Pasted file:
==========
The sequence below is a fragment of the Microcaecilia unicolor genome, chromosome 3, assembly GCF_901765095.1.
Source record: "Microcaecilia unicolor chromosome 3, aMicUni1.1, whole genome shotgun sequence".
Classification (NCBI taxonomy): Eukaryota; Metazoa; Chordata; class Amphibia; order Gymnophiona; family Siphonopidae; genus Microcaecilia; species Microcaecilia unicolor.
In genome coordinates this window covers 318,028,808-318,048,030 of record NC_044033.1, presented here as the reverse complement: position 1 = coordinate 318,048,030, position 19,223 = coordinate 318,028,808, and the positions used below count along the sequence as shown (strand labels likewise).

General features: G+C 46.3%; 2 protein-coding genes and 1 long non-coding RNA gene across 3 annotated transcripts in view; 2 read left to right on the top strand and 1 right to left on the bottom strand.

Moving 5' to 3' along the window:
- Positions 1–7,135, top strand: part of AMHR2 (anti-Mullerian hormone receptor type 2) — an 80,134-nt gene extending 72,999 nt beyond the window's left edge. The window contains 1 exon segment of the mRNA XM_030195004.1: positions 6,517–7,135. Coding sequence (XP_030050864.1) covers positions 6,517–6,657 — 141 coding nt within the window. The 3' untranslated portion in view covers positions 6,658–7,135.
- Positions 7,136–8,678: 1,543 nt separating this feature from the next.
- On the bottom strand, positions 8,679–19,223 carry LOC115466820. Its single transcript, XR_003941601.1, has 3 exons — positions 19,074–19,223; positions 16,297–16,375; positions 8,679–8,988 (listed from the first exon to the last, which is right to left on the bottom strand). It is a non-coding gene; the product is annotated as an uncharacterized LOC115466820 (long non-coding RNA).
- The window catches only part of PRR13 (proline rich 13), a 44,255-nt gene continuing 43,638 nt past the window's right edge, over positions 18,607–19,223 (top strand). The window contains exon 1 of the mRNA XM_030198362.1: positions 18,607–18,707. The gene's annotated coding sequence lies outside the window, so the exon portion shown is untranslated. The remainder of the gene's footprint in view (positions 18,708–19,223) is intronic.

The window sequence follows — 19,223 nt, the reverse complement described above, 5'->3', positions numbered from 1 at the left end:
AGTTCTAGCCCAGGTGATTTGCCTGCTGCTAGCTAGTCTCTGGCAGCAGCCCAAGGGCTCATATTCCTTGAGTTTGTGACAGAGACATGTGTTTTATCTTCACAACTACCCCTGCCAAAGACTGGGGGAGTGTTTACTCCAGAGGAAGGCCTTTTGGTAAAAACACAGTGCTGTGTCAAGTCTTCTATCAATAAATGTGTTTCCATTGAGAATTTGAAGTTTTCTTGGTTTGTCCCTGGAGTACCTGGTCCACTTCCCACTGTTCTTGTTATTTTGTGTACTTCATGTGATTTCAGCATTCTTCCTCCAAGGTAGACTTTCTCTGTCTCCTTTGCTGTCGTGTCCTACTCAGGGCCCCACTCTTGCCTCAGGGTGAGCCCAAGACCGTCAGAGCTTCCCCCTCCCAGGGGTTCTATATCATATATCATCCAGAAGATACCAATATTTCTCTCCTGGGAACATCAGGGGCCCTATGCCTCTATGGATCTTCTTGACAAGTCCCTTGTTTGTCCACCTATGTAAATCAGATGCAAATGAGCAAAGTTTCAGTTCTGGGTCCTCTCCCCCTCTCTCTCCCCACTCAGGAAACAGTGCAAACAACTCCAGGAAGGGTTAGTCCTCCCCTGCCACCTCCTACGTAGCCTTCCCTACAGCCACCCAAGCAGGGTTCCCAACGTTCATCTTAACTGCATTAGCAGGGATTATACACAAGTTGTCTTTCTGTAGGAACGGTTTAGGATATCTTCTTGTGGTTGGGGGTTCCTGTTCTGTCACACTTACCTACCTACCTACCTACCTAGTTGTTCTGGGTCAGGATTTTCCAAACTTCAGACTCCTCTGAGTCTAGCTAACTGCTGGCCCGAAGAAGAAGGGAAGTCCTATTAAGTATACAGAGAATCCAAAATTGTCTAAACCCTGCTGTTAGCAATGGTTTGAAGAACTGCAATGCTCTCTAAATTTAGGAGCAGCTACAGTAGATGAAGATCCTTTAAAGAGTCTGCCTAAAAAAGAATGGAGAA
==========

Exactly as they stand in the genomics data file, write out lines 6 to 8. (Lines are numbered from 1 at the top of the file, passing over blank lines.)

Moving 5' to 3' along the window:
- Positions 1–7,135, top strand: part of AMHR2 (anti-Mullerian hormone receptor type 2) — an 80,134-nt gene extending 72,999 nt beyond the window's left edge. The window contains 1 exon segment of the mRNA XM_030195004.1: positions 6,517–7,135. Coding sequence (XP_030050864.1) covers positions 6,517–6,657 — 141 coding nt within the window. The 3' untranslated portion in view covers positions 6,658–7,135.
- Positions 7,136–8,678: 1,543 nt separating this feature from the next.